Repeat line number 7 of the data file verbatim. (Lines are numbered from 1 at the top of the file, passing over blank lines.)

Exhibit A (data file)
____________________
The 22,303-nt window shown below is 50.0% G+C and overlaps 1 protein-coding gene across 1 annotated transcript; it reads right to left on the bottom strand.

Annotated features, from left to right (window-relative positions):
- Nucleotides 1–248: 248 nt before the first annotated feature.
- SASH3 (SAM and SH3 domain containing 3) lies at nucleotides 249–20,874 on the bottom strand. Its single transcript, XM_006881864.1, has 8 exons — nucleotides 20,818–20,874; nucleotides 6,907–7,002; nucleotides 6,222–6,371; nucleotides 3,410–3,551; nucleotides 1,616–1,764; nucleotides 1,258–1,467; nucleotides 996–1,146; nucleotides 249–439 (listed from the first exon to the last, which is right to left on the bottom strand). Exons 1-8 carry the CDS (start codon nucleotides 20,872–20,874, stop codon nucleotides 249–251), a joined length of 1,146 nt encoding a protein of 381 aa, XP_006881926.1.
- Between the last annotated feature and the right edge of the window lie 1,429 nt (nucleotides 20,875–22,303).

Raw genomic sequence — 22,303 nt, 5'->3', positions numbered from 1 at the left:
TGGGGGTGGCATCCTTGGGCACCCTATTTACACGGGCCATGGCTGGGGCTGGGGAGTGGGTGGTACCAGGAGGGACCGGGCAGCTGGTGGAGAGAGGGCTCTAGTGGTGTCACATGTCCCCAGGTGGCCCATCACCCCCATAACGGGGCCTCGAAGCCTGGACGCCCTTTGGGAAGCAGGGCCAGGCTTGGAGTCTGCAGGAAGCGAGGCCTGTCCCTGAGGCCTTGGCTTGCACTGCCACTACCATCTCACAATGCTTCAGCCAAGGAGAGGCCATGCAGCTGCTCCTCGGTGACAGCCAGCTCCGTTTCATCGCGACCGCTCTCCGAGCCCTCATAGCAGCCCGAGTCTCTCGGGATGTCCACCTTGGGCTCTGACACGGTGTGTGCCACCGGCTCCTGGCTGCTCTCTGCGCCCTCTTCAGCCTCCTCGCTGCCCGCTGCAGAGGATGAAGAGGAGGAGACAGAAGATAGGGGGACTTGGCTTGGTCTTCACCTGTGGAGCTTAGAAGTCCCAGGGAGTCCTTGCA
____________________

TGGGGGTGGCATCCTTGGGCACCCTATTTACACGGGCCATGGCTGGGGCTGGGGAGTGGGTGGTACCAGGAGGGACCGGGCAGCTGGTGGAGAGAGGGCTCTAGTGGTGTCACATGTCCCCAGGTGGCCCATCACCCCCATAACGGGGCCTCGAAGCCTGGACGCCCTTTGGGAAGCAGGGCCAGGCTTGGAGTCTGCAGGAAGCGAGGCCTGTCCCTGAGGCCTTGGCTTGCACTGCCACTACCATCTCACAATGCTTCAGCCAAGGAGAGGCCATGCAGCTGCTCCTCGGTGACAGCCAGCTCCGTTTCATCGCGACCGCTCTCCGAGCCCTCATAGCAGCCCGAGTCTCTCGGGATGTCCACCTTGGGCTCTGACACGGTGTGTGCCACCGGCTCCTGGCTGCTCTCTGCGCCCTCTTCAGCCTCCTCGCTGCCCGCTGCAGAGGATGAAGAGGAGGAGACAGAAGATAGGGGGACTTGGCTTGGTCTTCACCTGTGGAGCTTAGAAGTCCCAGGGAGTCCTTGCA